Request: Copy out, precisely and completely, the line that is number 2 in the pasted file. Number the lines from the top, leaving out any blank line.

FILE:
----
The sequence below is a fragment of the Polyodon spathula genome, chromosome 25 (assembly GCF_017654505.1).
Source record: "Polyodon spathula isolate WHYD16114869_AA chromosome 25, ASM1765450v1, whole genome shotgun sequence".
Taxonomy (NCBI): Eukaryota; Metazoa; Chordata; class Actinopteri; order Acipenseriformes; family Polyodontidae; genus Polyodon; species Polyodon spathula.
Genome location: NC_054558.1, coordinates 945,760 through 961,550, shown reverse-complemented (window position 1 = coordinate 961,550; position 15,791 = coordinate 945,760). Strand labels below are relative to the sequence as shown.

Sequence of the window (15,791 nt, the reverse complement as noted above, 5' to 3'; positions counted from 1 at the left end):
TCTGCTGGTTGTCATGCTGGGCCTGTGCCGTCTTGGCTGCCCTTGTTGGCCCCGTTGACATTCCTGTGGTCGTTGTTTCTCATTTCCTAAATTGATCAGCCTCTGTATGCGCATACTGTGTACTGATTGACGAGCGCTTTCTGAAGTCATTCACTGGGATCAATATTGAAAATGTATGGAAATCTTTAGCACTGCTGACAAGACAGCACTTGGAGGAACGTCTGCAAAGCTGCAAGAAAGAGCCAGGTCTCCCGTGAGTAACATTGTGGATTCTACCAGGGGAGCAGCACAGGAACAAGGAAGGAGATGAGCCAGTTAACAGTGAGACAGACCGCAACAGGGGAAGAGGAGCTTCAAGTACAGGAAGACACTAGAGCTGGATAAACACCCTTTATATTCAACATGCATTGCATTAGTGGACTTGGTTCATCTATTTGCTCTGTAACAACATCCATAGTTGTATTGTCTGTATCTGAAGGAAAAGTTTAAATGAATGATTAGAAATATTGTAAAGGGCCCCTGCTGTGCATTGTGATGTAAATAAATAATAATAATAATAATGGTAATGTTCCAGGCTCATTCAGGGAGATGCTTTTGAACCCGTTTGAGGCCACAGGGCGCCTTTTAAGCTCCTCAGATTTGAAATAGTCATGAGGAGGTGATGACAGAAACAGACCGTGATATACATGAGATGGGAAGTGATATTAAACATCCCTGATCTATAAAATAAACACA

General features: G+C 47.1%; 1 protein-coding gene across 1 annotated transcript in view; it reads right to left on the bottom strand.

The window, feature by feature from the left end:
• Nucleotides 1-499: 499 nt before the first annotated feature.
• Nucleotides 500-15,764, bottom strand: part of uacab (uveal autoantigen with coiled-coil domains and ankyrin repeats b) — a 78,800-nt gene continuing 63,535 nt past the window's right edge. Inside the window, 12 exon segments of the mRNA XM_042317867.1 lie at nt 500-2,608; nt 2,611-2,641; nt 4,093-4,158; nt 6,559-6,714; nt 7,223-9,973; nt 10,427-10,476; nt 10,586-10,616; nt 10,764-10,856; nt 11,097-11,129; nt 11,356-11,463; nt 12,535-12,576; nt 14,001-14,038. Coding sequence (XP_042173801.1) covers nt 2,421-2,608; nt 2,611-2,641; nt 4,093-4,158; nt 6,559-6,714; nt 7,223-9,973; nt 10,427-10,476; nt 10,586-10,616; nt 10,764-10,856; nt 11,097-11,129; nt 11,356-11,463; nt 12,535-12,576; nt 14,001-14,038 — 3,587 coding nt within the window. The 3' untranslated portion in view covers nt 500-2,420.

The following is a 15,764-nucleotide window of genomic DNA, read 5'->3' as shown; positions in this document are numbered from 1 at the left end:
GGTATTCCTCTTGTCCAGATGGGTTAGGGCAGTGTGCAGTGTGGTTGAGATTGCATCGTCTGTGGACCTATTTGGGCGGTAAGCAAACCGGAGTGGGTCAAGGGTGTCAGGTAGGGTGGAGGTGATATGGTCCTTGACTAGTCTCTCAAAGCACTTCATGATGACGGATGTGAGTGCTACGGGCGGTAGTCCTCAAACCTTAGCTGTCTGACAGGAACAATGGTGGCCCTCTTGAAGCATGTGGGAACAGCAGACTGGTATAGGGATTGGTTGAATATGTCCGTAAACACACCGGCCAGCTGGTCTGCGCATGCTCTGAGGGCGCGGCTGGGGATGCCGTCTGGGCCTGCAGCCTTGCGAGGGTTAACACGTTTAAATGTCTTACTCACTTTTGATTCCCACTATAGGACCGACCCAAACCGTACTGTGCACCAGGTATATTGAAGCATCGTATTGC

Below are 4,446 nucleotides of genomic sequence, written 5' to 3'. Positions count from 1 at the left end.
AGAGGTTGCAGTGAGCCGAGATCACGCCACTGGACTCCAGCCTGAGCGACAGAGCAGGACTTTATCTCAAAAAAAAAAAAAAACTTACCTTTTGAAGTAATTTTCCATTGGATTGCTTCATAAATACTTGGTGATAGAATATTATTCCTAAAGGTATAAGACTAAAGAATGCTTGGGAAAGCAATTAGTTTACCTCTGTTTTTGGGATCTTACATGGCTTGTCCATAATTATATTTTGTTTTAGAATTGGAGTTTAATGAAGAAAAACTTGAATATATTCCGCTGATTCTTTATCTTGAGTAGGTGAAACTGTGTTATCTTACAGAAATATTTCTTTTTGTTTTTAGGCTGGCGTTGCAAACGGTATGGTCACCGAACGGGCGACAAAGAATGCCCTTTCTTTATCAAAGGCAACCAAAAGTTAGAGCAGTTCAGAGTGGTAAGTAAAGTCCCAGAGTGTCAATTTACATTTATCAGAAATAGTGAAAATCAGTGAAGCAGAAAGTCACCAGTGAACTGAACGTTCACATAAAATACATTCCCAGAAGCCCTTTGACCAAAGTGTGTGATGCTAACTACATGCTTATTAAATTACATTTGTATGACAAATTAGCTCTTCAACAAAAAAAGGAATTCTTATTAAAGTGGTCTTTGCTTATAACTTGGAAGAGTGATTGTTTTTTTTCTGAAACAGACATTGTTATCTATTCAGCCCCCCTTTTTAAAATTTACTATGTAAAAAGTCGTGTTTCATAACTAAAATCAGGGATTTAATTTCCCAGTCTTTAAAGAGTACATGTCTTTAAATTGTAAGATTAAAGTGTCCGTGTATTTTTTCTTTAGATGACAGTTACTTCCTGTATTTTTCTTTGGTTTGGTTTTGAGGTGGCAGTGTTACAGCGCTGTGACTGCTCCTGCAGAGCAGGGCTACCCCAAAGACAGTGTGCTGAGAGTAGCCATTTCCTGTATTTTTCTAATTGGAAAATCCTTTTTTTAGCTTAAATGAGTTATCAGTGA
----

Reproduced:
Source record: "Polyodon spathula isolate WHYD16114869_AA chromosome 25, ASM1765450v1, whole genome shotgun sequence".